A tradition of innovation

Damian Griffin of the Defence Forces of Ireland discusses the creation of the new Research, Technology, and Innovation (RTI) unit with an ambition to deliver world class capability.

Griffin is the capability lead of the recently established civil-military Research Technology and Innovation unit within the Defence Organisation established in January 2021.

Setting the context for the creation of the Unit, a concept which emerged in 2019, Griffin states that the Defence Forces has had innovation at the core of its operations for decade and has excelled in innovation in many scenarios spanning the world.

However, Griffin acknowledges the enabling capability of innovation in multiplying and empowering organisations throughout the public sector.

“Innovation has become a business bingo term over the last number of years and as a term, is becoming quite crowded,” he admits. “As organisations we are all trying to discover the that magic formula to bound us into the future. However, the reality is that we are quite weak at predicting the future. Where we are strong is on how we remember success has been achieved and made commonplace.”

Griffin acknowledges that innovation, as a military capability, has until now not been the focus of specific resourcing across the Defence Forces but believes that “the curiosity to explore innovation has the potential to empower more confidence for our citizens and for our organisations”.

“Incremental improvement will not suffice with the pace and demands of today’s world.”

Outlining the unique position of the military and other frontline organisations when trying to embed innovation, in that, they are not afforded the luxury of choosing their operational challenges, he asserts that Covid has served to highlight how organisations like the Defence Forces must strive to keep ahead of a changing world, which delivers the unexpected.

“Incremental improvement will not suffice with the pace and demands of today’s world. We can only succeed by being a more agile Defence Forces, that nurtures innovation in all of its forms and which builds an identity to deliver innovation for defence and defence of the future,” he states.

Discussing the emergence of the RTI unit, he says. “We needed a unit that would challenge the status quo in the correct way and that would help augment our decision making and build a diverse eco-system.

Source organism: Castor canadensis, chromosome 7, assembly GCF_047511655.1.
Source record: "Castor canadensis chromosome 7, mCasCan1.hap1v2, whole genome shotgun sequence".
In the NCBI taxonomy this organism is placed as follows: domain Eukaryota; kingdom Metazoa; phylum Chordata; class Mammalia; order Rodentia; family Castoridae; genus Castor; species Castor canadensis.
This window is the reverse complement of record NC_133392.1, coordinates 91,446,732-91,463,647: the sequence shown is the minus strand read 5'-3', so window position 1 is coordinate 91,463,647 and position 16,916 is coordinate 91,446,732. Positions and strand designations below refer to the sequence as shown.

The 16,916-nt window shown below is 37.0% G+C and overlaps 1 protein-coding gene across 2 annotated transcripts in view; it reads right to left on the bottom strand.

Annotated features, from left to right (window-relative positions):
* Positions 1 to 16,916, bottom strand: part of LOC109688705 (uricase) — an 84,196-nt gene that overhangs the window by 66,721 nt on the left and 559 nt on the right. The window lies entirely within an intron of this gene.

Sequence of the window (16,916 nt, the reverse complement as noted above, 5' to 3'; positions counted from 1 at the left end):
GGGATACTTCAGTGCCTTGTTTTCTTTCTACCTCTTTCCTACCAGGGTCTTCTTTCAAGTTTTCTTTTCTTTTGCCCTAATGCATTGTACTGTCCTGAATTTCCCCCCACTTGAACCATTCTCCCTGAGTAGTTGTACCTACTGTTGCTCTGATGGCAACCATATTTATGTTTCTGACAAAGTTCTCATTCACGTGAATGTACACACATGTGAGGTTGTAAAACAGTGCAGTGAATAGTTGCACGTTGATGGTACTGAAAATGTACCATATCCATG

“We needed a safe place for thinking differently, where it would be welcomed, fostered and of course, amplified.”

The unit launched in January 2021, empowered by an organisation-wide feasibility study, which Griffin says provided a comprehensive blueprint for building the first dedicated civil-military unit.

“The unit is developing within the Defence Forces, and we have the operations to deliver a world class capability but of course for that we need seamless innovation culture. We know we cannot do this alone and so we are looking for collaboration across the greater ecosystem of the public, government, academia, industry, media and of course, the Irish start-up community,” he explains.

“The RTI unit can be a focus on where innovation lives on the day-to-day within defence. We are a focal point, but we cannot predict the future. We must question how we support this ecosystem of innovators, explore new ideas, learn quickly and iterate.”


Offering an example of work already underway, Griffin points to a partnership with Science Foundation Ireland (SFI) which saw the launch of the SFI-Defence Organisation Innovation Challenge, an invitation to academic research teams to work with the Defence Forces and innovate on specific challenges, including medical technologies, disaster relief, climate and ICT.

The Defence Forces will embed their subject matter experts and logistic support with the academic teams, identifying challenges to the organisation and translating meaningful solutions.

“What we have seen is the energy and freedom to solve real problems in this nature is so palpable,” says Griffin.

“This nature of partnership will allow the Defence Forces to further develop its organisational innovation radar. It is going to allow us to enable rapid instigation and response to change in an ever more agile future. We cannot plan for everything, but we have to have something in place that will allow us to be that way more proactive.”

The capability lead adds: “This unit is not the single point of truth. We have to build franchises. We have to empower people to experience a culture that allows space and time to switch from that ‘fixed’ to ‘growth’ mindset, where we all know creativity will be set free.”

Griffin says that alongside processes and technology, the core of innovation in the Defence Forces will continue to be its people.

“We have that legacy of innovating but that in itself will no longer be enough. That is why we are accelerating towards an innovative future. Our success will be laying the foundation for future innovators and establishing that culture to help them succeed. It must be more agile and innovative than we have ever been before,” he concludes.

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